Black Trumpet Mushrooms: Key Facts

New to foraging for mushrooms? Want to learn more about the black trumpet? Then you’ve come to the right place! Read on to learn some key facts about black trumpet mushrooms, whether or not they’re edible, and where to find them.

Black Trumpet Quick Facts

Common Names:Black Trumpet, Black Chanterelle, Horn of Plenty, Trumpet of the Dead
Scientific Name:Craterellus Cornucopioides
Physical Description:Funnel-shaped mushrooms that are brown, black, or gray in color. Their stems are hollow and fragile. Their flesh is thin and smooth. They are often found growing in groups and may form small clusters of 3 to 6 mushrooms.
Size:Up to 3 ½ inches wide; between 1 and 5 ½ inches tall.
Distribution:Widespread throughout North America and Europe.
Habitat:Hardwood forests. They grow directly from the ground in mossy areas near trees, but not directly from the trees themselves.
Flavor:Earthy, nutty, mildly smoky. 
Look-alikes:Devil’s Urn
Nutrients:Moderate amounts of Vitamins B and C as well as some antioxidants.

Are Black Trumpet Mushrooms Edible?

Yes, black trumpet mushrooms are edible, and they are sometimes considered the most delicious mushroom in the world. They are often used in gourmet cooking.

Black trumpets can be eaten raw, cooked fresh, frozen and thawed, or dehydrated. They have many different uses and can be added as a flavoring to nearly any savory recipe.

Check out this recipe video for a unique way to use black trumpets in cooking.

Can You Grow Black Trumpets at Home?

Black trumpets have not been successfully cultivated. They are extremely difficult to grow on demand because their growing process is not fully understood.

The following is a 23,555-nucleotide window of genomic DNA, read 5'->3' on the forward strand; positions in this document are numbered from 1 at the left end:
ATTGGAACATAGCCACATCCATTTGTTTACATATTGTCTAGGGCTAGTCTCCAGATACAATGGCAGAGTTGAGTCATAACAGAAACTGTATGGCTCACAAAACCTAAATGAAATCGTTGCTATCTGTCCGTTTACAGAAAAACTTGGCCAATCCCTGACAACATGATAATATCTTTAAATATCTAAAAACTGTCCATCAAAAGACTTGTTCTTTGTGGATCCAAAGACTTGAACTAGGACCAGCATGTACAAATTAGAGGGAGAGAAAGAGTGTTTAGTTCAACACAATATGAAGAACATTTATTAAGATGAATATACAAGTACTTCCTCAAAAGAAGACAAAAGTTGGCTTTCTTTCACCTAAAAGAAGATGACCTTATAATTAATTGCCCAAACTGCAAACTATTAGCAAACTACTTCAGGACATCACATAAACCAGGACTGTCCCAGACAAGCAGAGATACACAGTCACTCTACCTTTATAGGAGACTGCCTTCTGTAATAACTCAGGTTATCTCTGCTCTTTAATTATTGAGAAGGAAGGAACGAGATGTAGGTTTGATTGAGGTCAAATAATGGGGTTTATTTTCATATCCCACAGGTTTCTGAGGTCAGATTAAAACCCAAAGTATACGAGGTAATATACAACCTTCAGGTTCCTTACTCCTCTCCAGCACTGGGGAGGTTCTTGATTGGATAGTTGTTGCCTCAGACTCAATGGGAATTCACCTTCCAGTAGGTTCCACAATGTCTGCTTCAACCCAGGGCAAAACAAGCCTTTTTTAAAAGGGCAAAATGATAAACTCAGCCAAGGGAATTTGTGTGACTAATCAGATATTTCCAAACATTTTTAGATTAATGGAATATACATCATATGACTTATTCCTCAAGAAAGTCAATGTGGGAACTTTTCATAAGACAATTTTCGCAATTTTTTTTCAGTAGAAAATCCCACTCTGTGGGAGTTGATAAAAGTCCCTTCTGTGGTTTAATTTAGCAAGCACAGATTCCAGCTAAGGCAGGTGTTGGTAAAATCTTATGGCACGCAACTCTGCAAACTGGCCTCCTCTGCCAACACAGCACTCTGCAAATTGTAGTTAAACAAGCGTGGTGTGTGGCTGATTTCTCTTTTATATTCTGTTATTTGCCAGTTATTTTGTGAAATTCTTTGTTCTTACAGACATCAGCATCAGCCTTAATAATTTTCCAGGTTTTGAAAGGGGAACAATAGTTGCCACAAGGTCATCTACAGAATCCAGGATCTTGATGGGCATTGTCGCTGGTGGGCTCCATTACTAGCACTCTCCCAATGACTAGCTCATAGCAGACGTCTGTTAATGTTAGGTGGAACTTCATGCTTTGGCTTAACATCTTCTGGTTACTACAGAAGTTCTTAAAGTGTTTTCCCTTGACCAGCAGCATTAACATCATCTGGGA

Black trumpet mushrooms are known to have a symbiotic relationship with hardwood trees, meaning that they rely on the presence of the trees to be able to grow. They don’t grow directly from the trees but seem to need their root systems to be able to thrive. 

Once black trumpet spores have been released in a specific area, it is unclear what exactly causes them to sprout mushrooms. For this reason, it’s nearly impossible to replicate their exact growing environments.

What’s more, they grow during a relatively short season, so if ideal growing conditions are not met at exactly the right time, they will not grow.

It’s much easier to forage for wild black trumpets than to try to grow them at home. 

How Do You Find Black Trumpets in the Wild?

To forage for black trumpets, head to any local hardwood forests or wooded area. Black trumpets grow during the summer and fall and may be especially plentiful  in areas with plenty of moisture.

If you don’t find any at first, look closer. Black trumpets tend to blend in with their surroundings, as their dark color makes them easy to miss on the forest floor. 

When you find one, keep looking and you will find more. According to the Missouri Department of Conservation, you will usually find a group of black trumpets growing close together.

Black trumpets are safe and easy to identify because they don’t have any poisonous look-alikes. Their only known look-alike, the Devil’s urn mushroom, grows in the early spring and has a much more rounded appearance.

That said, if you’ve never foraged for mushrooms before, it would be a good idea to go with someone who’s more experienced and who can teach you how to properly identify wild mushrooms.


Black trumpets are edible mushrooms. They grow in hardwood forests throughout North America and Europe.

They are not easily cultivated, but they can be foraged in the wild during the spring and summer. They are easy to identify because of their black “horn of plenty” shape. Here’s our guide on how to store them, or how to tell when they gone bad.

Read also about other forest mushrooms – here are our guides about Chanterelle, Death Cap, Hen Of The Woods.

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